It’s a mistake to assume that college students who hold jobs are working to pay tuition — or, for that matter, any college-related expenses.
One full-time student at Wright State complained of working 50 hours a week, but then admitted using much of the money to pay for flying lessons. Others acknowledged spending a substantial chunk of their money on electronic gadgets, or drinks at the bars along nearby Colonel Glenn Highway.
It would be hard to measure which students are taking multiple part-time jobs in order to pay for their portable phones and entertainment, rather than their tuition.
I watched a few episodes of “Extreme Makeover: Home Edition” this week. I enjoy the concept — a “deserving family” is whisked away on a vacation while a team of designers leads an army of workers to re-design their home, though I rolled my eyes at the efforts to emphasize tension between members of the design team (gruff and aloof designer A borrows a chisel from gruff and aloof designer B without asking; fur flies).
Even watching “free” television brings with it commercials that create new “wants” that can only be satisfied with new purchases. Ultimately, however, I came away from the show realizing that its premise is that families that suffer “deserve” a fancy home, which will magically lessen that family’s suffering. It’s a very materialistic concept, and it’s the same one that undergirds The Sims.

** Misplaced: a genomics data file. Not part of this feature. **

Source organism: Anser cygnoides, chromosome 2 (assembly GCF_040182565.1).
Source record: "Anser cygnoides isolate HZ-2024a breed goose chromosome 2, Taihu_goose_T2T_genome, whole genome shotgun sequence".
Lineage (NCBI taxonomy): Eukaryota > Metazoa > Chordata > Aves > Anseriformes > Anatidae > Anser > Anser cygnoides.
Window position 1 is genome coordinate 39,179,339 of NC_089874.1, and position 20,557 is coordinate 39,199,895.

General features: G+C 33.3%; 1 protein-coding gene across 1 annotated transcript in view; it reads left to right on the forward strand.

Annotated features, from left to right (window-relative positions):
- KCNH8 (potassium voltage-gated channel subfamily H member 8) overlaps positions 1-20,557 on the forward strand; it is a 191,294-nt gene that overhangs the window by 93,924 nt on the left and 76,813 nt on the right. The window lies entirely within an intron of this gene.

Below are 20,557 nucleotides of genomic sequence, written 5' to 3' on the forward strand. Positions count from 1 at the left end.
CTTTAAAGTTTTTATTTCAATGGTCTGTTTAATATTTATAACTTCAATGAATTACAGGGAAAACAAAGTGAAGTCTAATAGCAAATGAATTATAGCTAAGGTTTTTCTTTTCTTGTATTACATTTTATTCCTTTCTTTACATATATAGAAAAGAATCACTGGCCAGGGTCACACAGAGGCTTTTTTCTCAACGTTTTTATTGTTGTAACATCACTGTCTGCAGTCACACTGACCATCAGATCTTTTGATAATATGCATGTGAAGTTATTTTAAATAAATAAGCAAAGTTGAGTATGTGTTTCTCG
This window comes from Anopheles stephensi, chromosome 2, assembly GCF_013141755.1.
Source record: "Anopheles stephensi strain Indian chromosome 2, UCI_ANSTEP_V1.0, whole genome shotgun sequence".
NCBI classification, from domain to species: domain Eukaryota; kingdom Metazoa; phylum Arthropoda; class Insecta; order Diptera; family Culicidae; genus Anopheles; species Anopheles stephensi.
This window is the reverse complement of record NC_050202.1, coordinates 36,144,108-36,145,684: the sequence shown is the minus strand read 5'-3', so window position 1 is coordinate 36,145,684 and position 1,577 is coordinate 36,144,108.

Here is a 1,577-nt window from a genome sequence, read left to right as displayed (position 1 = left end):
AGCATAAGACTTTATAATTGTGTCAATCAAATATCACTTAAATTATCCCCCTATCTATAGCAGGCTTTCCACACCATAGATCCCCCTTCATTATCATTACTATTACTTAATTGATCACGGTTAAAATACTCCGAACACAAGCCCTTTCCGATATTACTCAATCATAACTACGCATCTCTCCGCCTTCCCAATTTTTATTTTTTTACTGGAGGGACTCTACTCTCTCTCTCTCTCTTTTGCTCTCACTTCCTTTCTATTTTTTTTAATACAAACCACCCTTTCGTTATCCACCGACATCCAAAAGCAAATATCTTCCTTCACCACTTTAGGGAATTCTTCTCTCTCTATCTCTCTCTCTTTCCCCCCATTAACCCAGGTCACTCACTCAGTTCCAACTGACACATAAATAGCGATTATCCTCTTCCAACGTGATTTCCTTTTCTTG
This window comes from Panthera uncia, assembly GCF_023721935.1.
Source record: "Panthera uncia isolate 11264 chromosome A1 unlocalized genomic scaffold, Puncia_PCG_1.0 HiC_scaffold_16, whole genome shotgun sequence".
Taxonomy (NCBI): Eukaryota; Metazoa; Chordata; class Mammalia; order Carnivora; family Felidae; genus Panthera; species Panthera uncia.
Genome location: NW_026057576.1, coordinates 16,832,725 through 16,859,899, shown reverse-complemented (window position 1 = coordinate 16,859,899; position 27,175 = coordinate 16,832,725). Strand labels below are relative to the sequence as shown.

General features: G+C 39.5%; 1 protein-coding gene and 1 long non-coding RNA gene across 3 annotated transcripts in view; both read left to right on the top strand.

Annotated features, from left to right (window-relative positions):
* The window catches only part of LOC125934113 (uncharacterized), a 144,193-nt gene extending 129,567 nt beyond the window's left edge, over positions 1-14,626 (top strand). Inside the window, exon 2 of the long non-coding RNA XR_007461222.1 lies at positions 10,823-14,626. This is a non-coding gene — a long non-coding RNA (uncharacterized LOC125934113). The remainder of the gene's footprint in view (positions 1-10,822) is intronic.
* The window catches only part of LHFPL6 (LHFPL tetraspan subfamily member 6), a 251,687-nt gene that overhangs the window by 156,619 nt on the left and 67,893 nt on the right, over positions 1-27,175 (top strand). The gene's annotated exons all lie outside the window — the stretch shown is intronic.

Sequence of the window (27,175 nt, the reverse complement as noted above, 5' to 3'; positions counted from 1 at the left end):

My six-year-old has been trying to teach our two-year-old the difference between “wants” and “needs.” She “needs” love, but she “wants” a cookie. She “needs” a new diaper, but she “wants” this particular toy.
There are two ways you can have all that you “want”: you can try to get enough money to pay for all your wants, or you can discipline yourself to “want” less.
Of course, anybody’s family life would be a little less stressful if there were a little more money to pay the bills. Truth be told, if we did have a little more money, we would have bought a slightly bigger house, and we’d still be watching our pennies — and I’d still get in trouble with my wife for occasionally buying a book that I could have gotten via inter-library loan.